I think that is a nice summary of what I take from that passage in the book. The upshot for me has been to place my trust in my intent to understand this life rather than in any particular explanation. They mostly all contain some truth but they’re all provisional. While I don’t feel entitled to the answers, I know for sure the questions belong to me. And I always trust the answers more that come when I keep the questions in mind.

That’s pretty true but I see you guys here as wanting more than to retain the answers you start with at any cost. You’re not willing to subvert science and anything else that stands in the way in order to hold on to a narrow, literal view. I think that is the sort of thing he meant to disparage. You are more willing to put your trust to the test and risk having to revise your answers. And if he meant something less charitable, he was an alcoholic after all. He has to be taken with a grain of salt.

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Well, yes, in that we want to believe what is true. No point having faith in wrong beliefs.

Belief has, as its basis, communicating concepts between two or more human beings. Faith as discussed here, has to do with God as the basis of our belief, and is thus based on scripture, and Jesus Christ. We believe the testimony of the apostles and disciples, because we have faith that Christ is the Son of God. We are then taught by this faith to value what is true, and avoid what if false, because God is Truth (and thus we act in good faith), and Satan is the source of all false belief (and thus we speak of bad faith) - however, this false belief is communicated amongst us, just as truth and belief that it is true is communicated amongst us.

Well I think propositions are the basic units of communication between people. “Belief” carries also the sense of endorsement or of standing behind what the proposition asserts.

Christian faith does seem to revolve around God. Are you speaking figuratively when you say Satan is the source of false belief while God is the is Truth? Is Satan the personification of evil or a literal agent?

My response was in the context of a Christian and how he/her communicates belief as faith based. Satan is understood as a spiritual being who acts contrary to God’s will, and falsehoods are a basic component of his actions.

The point that I am making is that Christian faith is dogmatically linked to God through Christ, and that faith teaches us to value truth, and to reject falsehood in any guise, be it spiritual, communicated concepts, or any act that requires intent. Within this framework, a Christian can recognise any error within himself and take measures to correct it.

Thank you for the clarification as I have thought there was a range of ways Christians regard Satan, ranging from the mere absence of God to a spiritual being as you describe to pure allegory. Do you feel certain that the vast majority of Christian denominations would agree with you?

Well that explains a lot, thank you. So I think you are telling me that truth and God as revealed by the bible are inseparable in the mind of a Christian.

I am saying the Christian faith teaches us to place a very high value to the truth, and the basis for this is our belief that God is the source of all truth. The bible is inspired by the Holy Spirit and as Christians we ask for a similar inspiration to understand the revealed truth therein.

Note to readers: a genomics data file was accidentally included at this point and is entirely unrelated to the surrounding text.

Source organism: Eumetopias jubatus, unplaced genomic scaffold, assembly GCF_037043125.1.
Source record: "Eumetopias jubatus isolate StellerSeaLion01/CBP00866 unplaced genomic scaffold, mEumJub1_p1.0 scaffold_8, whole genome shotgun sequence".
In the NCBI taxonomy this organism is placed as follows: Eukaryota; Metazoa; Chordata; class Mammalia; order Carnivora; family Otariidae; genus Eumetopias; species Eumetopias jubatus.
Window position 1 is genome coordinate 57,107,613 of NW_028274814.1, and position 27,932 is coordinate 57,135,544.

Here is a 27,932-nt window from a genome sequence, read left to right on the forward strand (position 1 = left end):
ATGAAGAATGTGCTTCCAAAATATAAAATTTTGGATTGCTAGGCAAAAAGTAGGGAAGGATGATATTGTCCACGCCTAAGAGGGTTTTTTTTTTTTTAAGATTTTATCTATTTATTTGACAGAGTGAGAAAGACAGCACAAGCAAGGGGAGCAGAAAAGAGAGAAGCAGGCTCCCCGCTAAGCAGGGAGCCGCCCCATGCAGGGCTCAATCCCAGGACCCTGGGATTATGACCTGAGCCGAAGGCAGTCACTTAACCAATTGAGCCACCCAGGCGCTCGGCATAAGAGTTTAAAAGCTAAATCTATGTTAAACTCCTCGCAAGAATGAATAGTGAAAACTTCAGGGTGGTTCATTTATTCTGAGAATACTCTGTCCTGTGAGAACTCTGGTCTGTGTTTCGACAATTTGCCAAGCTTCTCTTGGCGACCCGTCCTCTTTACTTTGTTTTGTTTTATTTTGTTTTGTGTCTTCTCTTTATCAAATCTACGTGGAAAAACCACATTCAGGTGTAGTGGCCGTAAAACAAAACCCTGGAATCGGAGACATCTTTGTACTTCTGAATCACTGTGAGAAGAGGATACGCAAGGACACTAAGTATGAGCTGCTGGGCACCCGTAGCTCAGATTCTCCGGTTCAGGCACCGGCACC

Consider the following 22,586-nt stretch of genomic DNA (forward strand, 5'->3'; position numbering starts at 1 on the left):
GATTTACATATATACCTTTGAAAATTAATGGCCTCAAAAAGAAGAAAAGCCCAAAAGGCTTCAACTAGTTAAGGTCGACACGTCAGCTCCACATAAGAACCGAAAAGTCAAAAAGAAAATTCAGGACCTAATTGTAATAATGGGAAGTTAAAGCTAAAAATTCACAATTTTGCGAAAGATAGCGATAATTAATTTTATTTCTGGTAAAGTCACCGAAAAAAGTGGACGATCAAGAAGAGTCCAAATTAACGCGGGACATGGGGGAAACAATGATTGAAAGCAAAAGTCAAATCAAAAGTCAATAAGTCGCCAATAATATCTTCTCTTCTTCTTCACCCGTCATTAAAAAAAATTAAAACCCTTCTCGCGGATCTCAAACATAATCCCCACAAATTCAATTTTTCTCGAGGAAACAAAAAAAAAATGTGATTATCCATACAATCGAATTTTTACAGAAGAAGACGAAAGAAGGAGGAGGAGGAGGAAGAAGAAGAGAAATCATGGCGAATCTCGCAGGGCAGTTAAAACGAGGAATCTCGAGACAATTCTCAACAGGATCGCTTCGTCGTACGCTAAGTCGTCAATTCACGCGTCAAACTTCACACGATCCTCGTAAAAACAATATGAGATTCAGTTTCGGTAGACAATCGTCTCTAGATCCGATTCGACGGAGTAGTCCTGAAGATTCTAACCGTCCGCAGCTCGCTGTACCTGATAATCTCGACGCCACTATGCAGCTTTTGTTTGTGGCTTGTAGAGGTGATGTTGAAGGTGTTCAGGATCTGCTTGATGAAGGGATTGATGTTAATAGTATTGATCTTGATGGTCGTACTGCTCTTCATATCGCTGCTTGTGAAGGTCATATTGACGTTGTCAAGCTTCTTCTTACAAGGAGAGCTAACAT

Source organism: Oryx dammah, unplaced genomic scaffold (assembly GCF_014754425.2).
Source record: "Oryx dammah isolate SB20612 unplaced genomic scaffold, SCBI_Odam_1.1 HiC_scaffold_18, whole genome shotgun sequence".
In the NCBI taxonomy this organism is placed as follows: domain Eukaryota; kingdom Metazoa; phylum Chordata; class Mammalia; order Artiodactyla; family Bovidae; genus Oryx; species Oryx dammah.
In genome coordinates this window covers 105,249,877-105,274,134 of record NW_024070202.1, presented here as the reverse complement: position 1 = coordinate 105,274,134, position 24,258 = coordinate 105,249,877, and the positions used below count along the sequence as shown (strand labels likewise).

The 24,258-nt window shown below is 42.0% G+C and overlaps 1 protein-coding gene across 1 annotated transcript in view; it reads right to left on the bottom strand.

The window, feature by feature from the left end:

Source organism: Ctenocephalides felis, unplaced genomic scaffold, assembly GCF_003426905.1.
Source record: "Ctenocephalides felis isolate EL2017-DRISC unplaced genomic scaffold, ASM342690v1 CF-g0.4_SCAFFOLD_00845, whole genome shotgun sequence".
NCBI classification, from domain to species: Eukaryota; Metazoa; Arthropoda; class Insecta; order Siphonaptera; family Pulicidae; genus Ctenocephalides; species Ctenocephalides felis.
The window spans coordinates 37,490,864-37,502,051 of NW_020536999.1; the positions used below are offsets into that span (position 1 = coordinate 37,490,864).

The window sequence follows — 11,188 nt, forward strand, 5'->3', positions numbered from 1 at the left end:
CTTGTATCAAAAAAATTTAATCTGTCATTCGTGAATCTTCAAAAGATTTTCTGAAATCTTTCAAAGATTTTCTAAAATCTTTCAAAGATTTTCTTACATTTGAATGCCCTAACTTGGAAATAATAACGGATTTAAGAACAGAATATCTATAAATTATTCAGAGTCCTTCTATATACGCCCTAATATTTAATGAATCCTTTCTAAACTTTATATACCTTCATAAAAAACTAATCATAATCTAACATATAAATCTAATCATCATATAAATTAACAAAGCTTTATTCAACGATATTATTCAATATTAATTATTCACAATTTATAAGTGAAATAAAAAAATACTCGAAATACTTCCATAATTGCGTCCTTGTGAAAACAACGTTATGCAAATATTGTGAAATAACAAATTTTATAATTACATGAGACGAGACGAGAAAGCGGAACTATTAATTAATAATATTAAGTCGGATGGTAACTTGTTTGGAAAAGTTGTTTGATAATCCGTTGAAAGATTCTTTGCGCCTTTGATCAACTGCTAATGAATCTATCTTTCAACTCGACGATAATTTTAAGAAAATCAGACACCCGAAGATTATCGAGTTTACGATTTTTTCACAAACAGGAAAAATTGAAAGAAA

May you find what you seek.

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Allow me to add to your thoughts. From an epistemological view, belief is the probability you place on the veracity of a cognition, concept, claim, etc. Think of belief as a line with 0 (representing falsehood) at the left end and 1 representing truth at the other end. Your confidence in the veracity of the item in question is somewhere on this line and indicates your degree of belief. If you have no idea, it is at the center of 0.5. As noted, your belief level normally depends on logic, expert advice, experience and your various available sources of knowledge. But what if your belief is greater than that justified by these factor’s? It may be due to a gut feel, an inner voice, intuition, or some other hard-to-define source. This additional amount of belief is the faith portion. Faith in this view is thus the portion of belief which is unjustified by ordinary sources of knowledge. The usefulness of this view is enhanced by the fact that additional information can quantitatively change the belief level and the amount can be predicted by Bayes Theorem. This was used, for instance, in the book entitled “The Probability of God.” I find this concept of faith as a subset of belief particularly useful.

Belief CAN produce fear; i.,e., I believe in Hell, for example.

Faith PRODUCES HOPE; i.,e., I have faith in the resurrection, for example.

Not addressed to me but this seems a useful way to look at it. While having overwhelming empirical justification for a belief is desirable, a life lived with faith in only such beliefs would be stunted.

When it comes to faith in God, I see Christianity as offering a package deal concerning three separate questions. The first is cosmological concerning origins: where do we come from and how did we get here? The second concerns mortality: what if anything are we after we die? The last is existential: who/what am I, how shall I live and why? For Christians the answers would seem to be God’s creation, God decides/judges, and we are children of God who exist to know, love and follow God.

My own answers are pretty distinct from each other. Concerning origins I follow the science as far as it goes and trust my gut when it tells me the cosmos is not the creation of a greater being’s intention. Concerning mortality my gut tells me to expect no personal continuation beyond death beyond the participation of my substance in the web of life. Concerning why we’re here and how to live, I look to my conscience, intuition and feeling more than I do reason: the right/best answer is something recognized more than it is deduced. It is only in answer to this question that I see a role for God.